#MapMonday: Endangered Species on National Wildlife Refuges

Lindsay chats with our Director of Federal Lands, Peter Nelson about a new storymap that features endangered species that rely on national wildlife refuges. You can explore the story map here.

Click to view video transcript

Bogue Chitto, Holla Bend, Bon Secour, Silvio O. Conte. What do all of these names have in common? If you guessed that they are new indie rock bands - you’d be wrong. They are all names of National Wildlife Refuges. They are just a few out of the 568 units that make up the National Wildlife Refuge System.

This system covers 95 million acres of land and 760 million acres of submerged lands and waters and was designed to serve and protect species and their habitats for the benefits of all Americans.

Given this mission, it is no surprise that these lands and waters also serve as sanctuaries to many of the federally-listed threatened and endangered species. The refuge system and the Endangered Species Act work hand-in-hand to make sure that imperiled plants and animals receive dedicated attention for their conservation.

This year the refuge system turns 117 years old, with the first unit being established by President Theodore Roosevelt in Florida. Creation of the National Wildlife Refuge System was spurred on by concerned citizens eager to protect wildlife.

Defenders of Wildlife works to ensure that all of the units in this refuge system continue to serve their purpose as well-protected landscapes essential to the existence of many listed species and to the persistence of our nation’s amazing biodiversity.

From lush tropical forests in Hawai’i and the tundra of Alaska, to the northeastern forests of New England and the tropical waters of the Florida Keys, refuges are a diverse cornerstone of U.S. conservation.

What is so fantastic about this system of lands is that every state and U.S. territory has at least one! Most major U.S. cities are within an hour drive of one and there could be one just around the corner from you. Many of these refuges are the only place in the world - or a critical stronghold - for species on the edge of extinction. Some refuges also harbor a particularly high diversity of listed species, underscoring their importance not just to species like whooping crane and red wolf, but all biodiversity. Hakalau Forest National Wildlife Refuge in Hawai’I and Key Deer National Wildlife Refuge in Florida each host over 30 federally listed species!

However, like the listed species that they were established to protect, some of the National Wildlife Refuges themselves are imperiled. Congressional authorization to lease the coastal plain of Arctic National Wildlife Refuge to the oil industry threatens the greatest biodiversity of any protected area north of the arctic circle with oil exploration and drilling. Okefenokee National Wildlife Refuge is endangered by heavy mineral sand mining that could come within a football field’s length of the swamp. The fervent efforts to cut a border wall through refuges along the southern border and to expand military combat exercises in Desert National Wildlife Refuge in Nevada likewise threaten irreparable harm to essential habitat. And unfortunately, these are just a few of the examples out there.

Defenders of Wildlife is proud to be among the leading voices for protecting the two most powerful tools in the fight to stop extinction in the U.S.: the National Wildlife Refuge System and the Endangered Species Act. And who better to tell you more about THE federal land system for wildlife in the U.S. than our Director of Federal Lands, Pete Nelson.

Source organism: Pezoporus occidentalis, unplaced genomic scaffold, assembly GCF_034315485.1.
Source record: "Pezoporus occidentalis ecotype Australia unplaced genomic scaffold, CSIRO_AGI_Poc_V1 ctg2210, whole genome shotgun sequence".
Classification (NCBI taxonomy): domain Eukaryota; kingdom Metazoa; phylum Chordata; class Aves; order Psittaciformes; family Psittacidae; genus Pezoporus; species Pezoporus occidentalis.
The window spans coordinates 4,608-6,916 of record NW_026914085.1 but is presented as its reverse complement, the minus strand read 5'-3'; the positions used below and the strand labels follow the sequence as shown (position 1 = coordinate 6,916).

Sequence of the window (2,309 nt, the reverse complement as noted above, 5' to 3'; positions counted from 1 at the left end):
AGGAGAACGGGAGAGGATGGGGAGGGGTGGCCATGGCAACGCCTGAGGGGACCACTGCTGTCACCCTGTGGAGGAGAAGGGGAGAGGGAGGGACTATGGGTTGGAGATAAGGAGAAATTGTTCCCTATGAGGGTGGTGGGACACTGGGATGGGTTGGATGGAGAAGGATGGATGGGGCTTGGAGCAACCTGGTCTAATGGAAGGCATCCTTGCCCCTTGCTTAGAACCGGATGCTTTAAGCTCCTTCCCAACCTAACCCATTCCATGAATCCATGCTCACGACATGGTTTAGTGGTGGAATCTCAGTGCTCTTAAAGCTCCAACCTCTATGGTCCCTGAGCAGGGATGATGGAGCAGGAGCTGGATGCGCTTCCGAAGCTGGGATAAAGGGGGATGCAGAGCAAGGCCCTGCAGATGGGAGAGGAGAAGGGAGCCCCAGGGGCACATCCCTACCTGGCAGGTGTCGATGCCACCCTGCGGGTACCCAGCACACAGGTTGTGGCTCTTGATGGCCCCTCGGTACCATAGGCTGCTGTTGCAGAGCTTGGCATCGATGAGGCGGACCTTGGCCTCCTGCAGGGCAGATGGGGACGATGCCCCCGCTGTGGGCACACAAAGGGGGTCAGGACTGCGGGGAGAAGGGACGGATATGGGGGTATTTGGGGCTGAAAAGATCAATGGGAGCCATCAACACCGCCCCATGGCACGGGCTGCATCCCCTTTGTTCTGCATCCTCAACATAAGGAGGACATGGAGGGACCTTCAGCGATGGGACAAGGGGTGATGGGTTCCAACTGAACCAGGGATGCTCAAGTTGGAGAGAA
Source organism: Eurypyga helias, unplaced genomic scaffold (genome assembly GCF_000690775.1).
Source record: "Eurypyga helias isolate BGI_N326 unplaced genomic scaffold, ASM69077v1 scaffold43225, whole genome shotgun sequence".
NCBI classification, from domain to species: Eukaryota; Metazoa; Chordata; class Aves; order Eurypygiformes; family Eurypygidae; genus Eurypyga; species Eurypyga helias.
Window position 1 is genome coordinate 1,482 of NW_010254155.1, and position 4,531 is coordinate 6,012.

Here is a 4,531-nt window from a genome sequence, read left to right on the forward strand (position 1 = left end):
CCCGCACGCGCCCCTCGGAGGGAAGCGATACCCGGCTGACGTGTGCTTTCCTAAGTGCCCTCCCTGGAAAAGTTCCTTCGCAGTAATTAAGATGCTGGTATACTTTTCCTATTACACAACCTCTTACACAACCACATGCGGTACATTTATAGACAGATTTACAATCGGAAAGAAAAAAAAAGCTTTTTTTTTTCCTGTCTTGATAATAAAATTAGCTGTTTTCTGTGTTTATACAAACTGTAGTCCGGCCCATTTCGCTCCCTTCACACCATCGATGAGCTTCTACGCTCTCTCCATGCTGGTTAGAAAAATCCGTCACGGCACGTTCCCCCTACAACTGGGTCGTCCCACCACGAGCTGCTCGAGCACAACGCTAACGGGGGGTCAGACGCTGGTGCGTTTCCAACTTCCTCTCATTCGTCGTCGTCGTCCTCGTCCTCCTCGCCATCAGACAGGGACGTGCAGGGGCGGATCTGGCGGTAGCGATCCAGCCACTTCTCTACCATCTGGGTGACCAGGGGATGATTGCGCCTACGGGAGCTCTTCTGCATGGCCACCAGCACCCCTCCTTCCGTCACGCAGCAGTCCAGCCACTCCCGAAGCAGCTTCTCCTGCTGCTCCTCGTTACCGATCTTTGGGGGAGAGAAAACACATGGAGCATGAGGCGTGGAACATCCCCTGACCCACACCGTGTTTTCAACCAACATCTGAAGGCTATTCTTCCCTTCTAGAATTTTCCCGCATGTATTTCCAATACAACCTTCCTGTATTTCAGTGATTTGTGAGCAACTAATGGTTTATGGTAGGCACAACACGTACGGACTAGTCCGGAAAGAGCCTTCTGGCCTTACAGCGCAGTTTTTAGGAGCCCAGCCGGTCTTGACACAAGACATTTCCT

Pete: Thanks Lindsay.

One of my favorite refuges is the National Bison Range - ome to imperiled grizzly bears and bull trout, And one of some two dozen national wildlife refuges located here in Montana. While these refuges are fantastic for people like me who enjoy getting out under the big sky, national wildlife refuges are exceptional because they were designed to put the needs of wildlife first.

We know that national wildlife refuges play a critical role in protecting imperiled species, but until recently there’s been no robust tally of exactly how many threatened and endangered species depend on the National Wildlife Refuge System.

So Defenders partnered with the National Wildlife Refuge Association to find out. The results are no less than amazing. 513 listed species are dependent on at least 444 refuges. This goes to show just how significant these lands and waters are in conserving biodiversity for its own sake and for the sake of current and future generations of Americans.

But the refuge system can’t do it alone. Defenders’ National Wildlife Refuge program educates people about the value of refuges, defends refuges from threats that are incompatible with the refuge system’s wildlife first mission and advocates for more funding for conservation actions and programs on refuges.

And you can do your part too. I urge you to get involved with your local national wildlife refuge and to support groups, policies and programs that support wildlife conservation on national refuges.

Back to you Lindsay.

Lindsay: Thanks, Pete.

You put the WILD in national wildlife refuge.

Check out the storymap to learn more about some of the awe-inspiring refuges in America’s backyard. You can explore the main map to see if any listed species are taking sanctuary near you. And you can also find more details on Defenders of Wildlife and the National Wildlife Refuge Association’s quest to count listed species on refuge units.

And remember, sharing is caring so pass it on!

Until next MapMonday…stay wild.

Lindsay Rosa
Senior Conservation Scientist

As a Conservaion GIS Scientist with the Center for Conservation Innovation at Defenders, Lindsay leads geospatial analysis projects to improve conservation policies and practices.